Breakthrough Research Prompts Advancement in Swine Pathogen Destruction

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Farmscape for November 23, 2021

Full Interview 10:36 Listen

The Associate Dean Research with the University of Saskatchewan says researchers are now looking for ways to increase the reliability of heat to disinfect swine transport trailers. Research conducted by VIDO-InterVac as part of a Swine Innovation Porc initiative to improve the disinfection of transportation equipment, that confirmed disease causing pathogens will be inactivated when exposed to 75-degree temperatures for 20 minutes, prompted swine truck wash operators to turn up the heat in their drying bays. Dr. Terry Fonstad, the Associate Dean Research and Partnerships with the University of Saskatchewan’s College of Engineering, says that breakthrough has also inspired the development of new technologies to maximise the effectiveness of heating.

Clip-Dr. Terry Fonstad-University of Saskatchewan:
It takes a lot of energy to heat a trailer to 75 degrees for 20 minutes so future work is going to encompass better ways to heat trailers, understanding air flow in trailers. The current work then was to try and figure out, if I’m going to heat a trailer, how do I figure out that every spot in the trailer got to the right temperature? If I’m heating someone else’s trailer, I want to make sure that that trailer was disinfected so then it becomes I need sensors. I need to understand first of all what the heat characteristics inside a trailer look like and then, in the cool spots that are identified, I need to be able to put sensors that will tell the bake bay operator that the temperature that they’re supposed to. That got into some work that a master’s student did in putting instruments inside of a trailer during heating to look at what the heat regime was and then using that information to work with Transport Genie out of Guelph to actually develop sensors that would work that would, report to the cloud, be able to transfer data. Then we’re going to extend that work to design better bake chambers and more efficient ways to bake these trailers.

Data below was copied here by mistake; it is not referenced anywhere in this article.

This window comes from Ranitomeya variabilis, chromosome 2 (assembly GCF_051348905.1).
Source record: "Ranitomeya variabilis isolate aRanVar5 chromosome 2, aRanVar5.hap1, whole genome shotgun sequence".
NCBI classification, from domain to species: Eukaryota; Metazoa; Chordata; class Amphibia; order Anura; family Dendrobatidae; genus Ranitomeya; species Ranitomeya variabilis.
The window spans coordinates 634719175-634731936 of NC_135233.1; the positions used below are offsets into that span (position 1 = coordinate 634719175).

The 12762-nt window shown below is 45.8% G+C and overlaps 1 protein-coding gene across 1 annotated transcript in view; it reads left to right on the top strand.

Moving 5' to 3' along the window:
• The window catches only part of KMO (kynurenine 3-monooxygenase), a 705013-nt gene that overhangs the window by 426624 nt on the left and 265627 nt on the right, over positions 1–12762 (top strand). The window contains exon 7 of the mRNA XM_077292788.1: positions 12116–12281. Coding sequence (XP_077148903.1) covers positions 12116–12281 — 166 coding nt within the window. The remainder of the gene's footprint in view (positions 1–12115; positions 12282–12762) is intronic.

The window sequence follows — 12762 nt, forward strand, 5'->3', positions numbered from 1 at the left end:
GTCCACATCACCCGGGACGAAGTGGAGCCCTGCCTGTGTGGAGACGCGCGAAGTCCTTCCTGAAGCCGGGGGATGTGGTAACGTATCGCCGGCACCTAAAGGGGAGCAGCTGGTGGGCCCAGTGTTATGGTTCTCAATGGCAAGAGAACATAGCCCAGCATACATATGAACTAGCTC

Dr. Fonstad says the challenge right now is to come up with a sensor that is durable enough to withstand the rigors of transport, the chemicals used to clean the trailers and the abuse inflicted on them by the pigs.

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